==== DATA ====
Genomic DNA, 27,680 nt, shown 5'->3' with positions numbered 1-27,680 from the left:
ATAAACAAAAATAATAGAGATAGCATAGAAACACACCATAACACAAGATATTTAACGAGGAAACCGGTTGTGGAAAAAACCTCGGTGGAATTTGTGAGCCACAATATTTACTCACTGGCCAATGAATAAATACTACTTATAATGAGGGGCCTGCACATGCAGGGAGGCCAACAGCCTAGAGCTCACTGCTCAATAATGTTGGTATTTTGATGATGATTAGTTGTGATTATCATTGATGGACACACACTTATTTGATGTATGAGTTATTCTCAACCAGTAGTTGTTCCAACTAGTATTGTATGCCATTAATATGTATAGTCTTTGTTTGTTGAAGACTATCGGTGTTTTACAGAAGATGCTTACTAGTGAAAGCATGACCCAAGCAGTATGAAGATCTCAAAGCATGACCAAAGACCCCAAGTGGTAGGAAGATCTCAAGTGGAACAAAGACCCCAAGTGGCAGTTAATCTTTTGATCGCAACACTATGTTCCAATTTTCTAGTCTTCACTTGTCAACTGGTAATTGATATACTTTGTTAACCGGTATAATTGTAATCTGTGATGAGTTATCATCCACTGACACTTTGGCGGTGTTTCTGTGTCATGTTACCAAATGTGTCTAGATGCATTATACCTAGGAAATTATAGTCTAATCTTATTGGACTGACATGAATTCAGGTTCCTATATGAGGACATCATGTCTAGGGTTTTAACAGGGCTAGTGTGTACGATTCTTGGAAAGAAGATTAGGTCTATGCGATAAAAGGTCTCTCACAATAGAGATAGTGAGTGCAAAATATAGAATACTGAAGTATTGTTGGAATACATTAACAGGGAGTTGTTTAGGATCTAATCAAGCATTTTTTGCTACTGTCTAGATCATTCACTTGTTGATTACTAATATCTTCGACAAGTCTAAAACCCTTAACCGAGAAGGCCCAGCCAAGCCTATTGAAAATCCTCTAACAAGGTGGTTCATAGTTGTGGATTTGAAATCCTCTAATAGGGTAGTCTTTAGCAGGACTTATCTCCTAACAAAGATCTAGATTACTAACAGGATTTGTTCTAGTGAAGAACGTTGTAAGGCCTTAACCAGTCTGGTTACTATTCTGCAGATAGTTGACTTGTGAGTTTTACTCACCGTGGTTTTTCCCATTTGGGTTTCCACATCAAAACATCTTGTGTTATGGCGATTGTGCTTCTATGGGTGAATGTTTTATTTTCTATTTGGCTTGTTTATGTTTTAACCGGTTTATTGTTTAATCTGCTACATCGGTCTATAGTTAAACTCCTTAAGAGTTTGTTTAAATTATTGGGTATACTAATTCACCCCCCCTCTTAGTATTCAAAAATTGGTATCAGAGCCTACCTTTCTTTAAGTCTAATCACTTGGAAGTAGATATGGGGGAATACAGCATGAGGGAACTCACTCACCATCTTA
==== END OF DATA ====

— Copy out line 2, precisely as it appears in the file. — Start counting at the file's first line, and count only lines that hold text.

ATAAACAAAAATAATAGAGATAGCATAGAAACACACCATAACACAAGATATTTAACGAGGAAACCGGTTGTGGAAAAAACCTCGGTGGAATTTGTGAGCCACAATATTTACTCACTGGCCAATGAATAAATACTACTTATAATGAGGGGCCTGCACATGCAGGGAGGCCAACAGCCTAGAGCTCACTGCTCAATAATGTTGGTATTTTGATGATGATTAGTTGTGATTATCATTGATGGACACACACTTATTTGATGTATGAGTTATTCTCAACCAGTAGTTGTTCCAACTAGTATTGTATGCCATTAATATGTATAGTCTTTGTTTGTTGAAGACTATCGGTGTTTTACAGAAGATGCTTACTAGTGAAAGCATGACCCAAGCAGTATGAAGATCTCAAAGCATGACCAAAGACCCCAAGTGGTAGGAAGATCTCAAGTGGAACAAAGACCCCAAGTGGCAGTTAATCTTTTGATCGCAACACTATGTTCCAATTTTCTAGTCTTCACTTGTCAACTGGTAATTGATATACTTTGTTAACCGGTATAATTGTAATCTGTGATGAGTTATCATCCACTGACACTTTGGCGGTGTTTCTGTGTCATGTTACCAAATGTGTCTAGATGCATTATACCTAGGAAATTATAGTCTAATCTTATTGGACTGACATGAATTCAGGTTCCTATATGAGGACATCATGTCTAGGGTTTTAACAGGGCTAGTGTGTACGATTCTTGGAAAGAAGATTAGGTCTATGCGATAAAAGGTCTCTCACAATAGAGATAGTGAGTGCAAAATATAGAATACTGAAGTATTGTTGGAATACATTAACAGGGAGTTGTTTAGGATCTAATCAAGCATTTTTTGCTACTGTCTAGATCATTCACTTGTTGATTACTAATATCTTCGACAAGTCTAAAACCCTTAACCGAGAAGGCCCAGCCAAGCCTATTGAAAATCCTCTAACAAGGTGGTTCATAGTTGTGGATTTGAAATCCTCTAATAGGGTAGTCTTTAGCAGGACTTATCTCCTAACAAAGATCTAGATTACTAACAGGATTTGTTCTAGTGAAGAACGTTGTAAGGCCTTAACCAGTCTGGTTACTATTCTGCAGATAGTTGACTTGTGAGTTTTACTCACCGTGGTTTTTCCCATTTGGGTTTCCACATCAAAACATCTTGTGTTATGGCGATTGTGCTTCTATGGGTGAATGTTTTATTTTCTATTTGGCTTGTTTATGTTTTAACCGGTTTATTGTTTAATCTGCTACATCGGTCTATAGTTAAACTCCTTAAGAGTTTGTTTAAATTATTGGGTATACTAATTCACCCCCCCTCTTAGTATTCAAAAATTGGTATCAGAGCCTACCTTTCTTTAAGTCTAATCACTTGGAAGTAGATATGGGGGAATACAGCATGAGGGAACTCACTCACCATCTTA